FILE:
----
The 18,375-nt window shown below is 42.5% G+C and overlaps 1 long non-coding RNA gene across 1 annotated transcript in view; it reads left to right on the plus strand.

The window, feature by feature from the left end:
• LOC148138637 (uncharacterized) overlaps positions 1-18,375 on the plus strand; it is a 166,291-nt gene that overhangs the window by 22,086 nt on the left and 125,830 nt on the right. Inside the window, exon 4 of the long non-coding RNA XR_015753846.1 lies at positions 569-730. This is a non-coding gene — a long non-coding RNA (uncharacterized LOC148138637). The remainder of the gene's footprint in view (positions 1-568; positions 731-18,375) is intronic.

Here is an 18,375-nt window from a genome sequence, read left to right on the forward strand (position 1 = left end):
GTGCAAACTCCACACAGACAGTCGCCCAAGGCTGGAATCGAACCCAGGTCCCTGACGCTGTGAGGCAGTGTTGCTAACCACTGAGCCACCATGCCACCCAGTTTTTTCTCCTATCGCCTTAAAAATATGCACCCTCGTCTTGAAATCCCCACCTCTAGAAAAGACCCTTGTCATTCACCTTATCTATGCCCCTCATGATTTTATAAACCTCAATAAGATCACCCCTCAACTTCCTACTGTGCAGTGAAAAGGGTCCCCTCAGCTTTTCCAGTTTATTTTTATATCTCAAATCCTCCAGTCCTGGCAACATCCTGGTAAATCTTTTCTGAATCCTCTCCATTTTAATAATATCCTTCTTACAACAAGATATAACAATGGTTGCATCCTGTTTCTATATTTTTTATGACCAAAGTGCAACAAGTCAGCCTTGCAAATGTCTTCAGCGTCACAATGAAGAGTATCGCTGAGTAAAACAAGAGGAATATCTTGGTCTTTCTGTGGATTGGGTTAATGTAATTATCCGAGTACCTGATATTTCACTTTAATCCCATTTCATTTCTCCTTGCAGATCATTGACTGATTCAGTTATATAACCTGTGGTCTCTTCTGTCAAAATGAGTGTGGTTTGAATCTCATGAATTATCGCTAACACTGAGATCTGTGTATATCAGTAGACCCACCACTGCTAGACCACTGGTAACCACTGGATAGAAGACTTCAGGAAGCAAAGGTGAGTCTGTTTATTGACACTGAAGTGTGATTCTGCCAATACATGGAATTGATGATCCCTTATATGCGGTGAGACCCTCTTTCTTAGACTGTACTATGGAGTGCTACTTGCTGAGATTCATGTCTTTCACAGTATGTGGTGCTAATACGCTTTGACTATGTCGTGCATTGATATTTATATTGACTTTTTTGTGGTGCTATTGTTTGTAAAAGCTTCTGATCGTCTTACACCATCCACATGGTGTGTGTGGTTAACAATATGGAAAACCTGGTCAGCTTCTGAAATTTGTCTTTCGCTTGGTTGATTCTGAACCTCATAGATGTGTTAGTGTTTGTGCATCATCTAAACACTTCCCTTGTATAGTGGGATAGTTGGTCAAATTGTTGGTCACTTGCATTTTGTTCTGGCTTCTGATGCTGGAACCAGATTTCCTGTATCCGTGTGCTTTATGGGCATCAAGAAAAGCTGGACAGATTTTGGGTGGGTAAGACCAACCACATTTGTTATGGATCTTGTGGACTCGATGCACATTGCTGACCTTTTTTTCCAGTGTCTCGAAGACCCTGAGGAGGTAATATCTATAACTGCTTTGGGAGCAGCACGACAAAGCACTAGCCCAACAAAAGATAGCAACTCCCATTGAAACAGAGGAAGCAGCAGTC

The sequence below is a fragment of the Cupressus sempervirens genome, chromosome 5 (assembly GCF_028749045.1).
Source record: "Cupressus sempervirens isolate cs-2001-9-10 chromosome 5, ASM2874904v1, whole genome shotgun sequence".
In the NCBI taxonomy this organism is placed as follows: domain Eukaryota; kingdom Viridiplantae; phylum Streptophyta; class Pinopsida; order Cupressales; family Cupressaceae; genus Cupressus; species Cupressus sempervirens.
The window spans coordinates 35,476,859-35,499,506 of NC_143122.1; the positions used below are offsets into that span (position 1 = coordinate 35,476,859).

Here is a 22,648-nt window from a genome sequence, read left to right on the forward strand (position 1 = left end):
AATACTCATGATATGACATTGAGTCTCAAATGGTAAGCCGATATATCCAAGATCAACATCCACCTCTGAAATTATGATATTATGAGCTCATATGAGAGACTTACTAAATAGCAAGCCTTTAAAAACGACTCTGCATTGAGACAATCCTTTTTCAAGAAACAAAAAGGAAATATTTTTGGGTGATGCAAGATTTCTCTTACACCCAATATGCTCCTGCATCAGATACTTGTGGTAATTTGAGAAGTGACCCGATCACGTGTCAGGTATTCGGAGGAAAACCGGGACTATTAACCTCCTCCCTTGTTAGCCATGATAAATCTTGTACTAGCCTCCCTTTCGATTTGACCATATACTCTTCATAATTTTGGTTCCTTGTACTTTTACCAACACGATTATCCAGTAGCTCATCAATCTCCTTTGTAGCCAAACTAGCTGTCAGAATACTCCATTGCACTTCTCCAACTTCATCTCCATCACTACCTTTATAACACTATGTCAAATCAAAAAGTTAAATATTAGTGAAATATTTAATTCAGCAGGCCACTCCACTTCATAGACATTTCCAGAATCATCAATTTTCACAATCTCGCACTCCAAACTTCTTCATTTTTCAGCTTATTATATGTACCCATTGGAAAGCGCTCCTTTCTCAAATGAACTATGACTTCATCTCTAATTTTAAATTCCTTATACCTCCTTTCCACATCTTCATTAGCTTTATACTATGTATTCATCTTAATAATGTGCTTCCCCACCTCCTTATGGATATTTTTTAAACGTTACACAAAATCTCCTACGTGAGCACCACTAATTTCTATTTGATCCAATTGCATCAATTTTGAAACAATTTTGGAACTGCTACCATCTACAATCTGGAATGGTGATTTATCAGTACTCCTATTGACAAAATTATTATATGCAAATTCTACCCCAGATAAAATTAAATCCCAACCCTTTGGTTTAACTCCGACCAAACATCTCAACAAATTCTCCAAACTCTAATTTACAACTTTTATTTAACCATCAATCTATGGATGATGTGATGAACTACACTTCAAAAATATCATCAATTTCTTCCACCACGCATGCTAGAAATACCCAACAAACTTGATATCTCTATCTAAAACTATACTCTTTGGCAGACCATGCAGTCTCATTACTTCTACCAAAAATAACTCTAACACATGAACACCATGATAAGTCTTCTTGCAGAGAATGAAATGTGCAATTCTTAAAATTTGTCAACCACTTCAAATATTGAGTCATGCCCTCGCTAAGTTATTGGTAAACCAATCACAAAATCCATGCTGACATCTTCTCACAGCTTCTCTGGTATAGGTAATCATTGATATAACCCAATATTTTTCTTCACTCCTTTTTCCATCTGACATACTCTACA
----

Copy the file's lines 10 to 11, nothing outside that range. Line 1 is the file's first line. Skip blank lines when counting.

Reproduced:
Here is a 22,648-nt window from a genome sequence, read left to right on the forward strand (position 1 = left end):
AATACTCATGATATGACATTGAGTCTCAAATGGTAAGCCGATATATCCAAGATCAACATCCACCTCTGAAATTATGATATTATGAGCTCATATGAGAGACTTACTAAATAGCAAGCCTTTAAAAACGACTCTGCATTGAGACAATCCTTTTTCAAGAAACAAAAAGGAAATATTTTTGGGTGATGCAAGATTTCTCTTACACCCAATATGCTCCTGCATCAGATACTTGTGGTAATTTGAGAAGTGACCCGATCACGTGTCAGGTATTCGGAGGAAAACCGGGACTATTAACCTCCTCCCTTGTTAGCCATGATAAATCTTGTACTAGCCTCCCTTTCGATTTGACCATATACTCTTCATAATTTTGGTTCCTTGTACTTTTACCAACACGATTATCCAGTAGCTCATCAATCTCCTTTGTAGCCAAACTAGCTGTCAGAATACTCCATTGCACTTCTCCAACTTCATCTCCATCACTACCTTTATAACACTATGTCAAATCAAAAAGTTAAATATTAGTGAAATATTTAATTCAGCAGGCCACTCCACTTCATAGACATTTCCAGAATCATCAATTTTCACAATCTCGCACTCCAAACTTCTTCATTTTTCAGCTTATTATATGTACCCATTGGAAAGCGCTCCTTTCTCAAATGAACTATGACTTCATCTCTAATTTTAAATTCCTTATACCTCCTTTCCACATCTTCATTAGCTTTATACTATGTATTCATCTTAATAATGTGCTTCCCCACCTCCTTATGGATATTTTTTAAACGTTACACAAAATCTCCTACGTGAGCACCACTAATTTCTATTTGATCCAATTGCATCAATTTTGAAACAATTTTGGAACTGCTACCATCTACAATCTGGAATGGTGATTTATCAGTACTCCTATTGACAAAATTATTATATGCAAATTCTACCCCAGATAAAATTAAATCCCAACCCTTTGGTTTAACTCCGACCAAACATCTCAACAAATTCTCCAAACTCTAATTTACAACTTTTATTTAACCATCAATCTATGGATGATGTGATGAACTACACTTCAAAAATATCATCAATTTCTTCCACCACGCATGCTAGAAATACCCAACAAACTTGATATCTCTATCTAAAACTATACTCTTTGGCAGACCATGCAGTCTCATTACTTCTACCAAAAATAACTCTAACACATGAACACCATGATAAGTCTTCTTGCAGAGAATGAAATGTGCAATTCTTAAAATTTGTCAACCACTTCAAATATTGAGTCATGCCCTCGCTAAGTTATTGGTAAACCAATCACAAAATCCATGCTGACATCTTCTCACAGCTTCTCTGGTATAGGTAATCATTGATATAACCCAATATTTTTCTTCACTCCTTTTTCCATCTGACATACTCTACA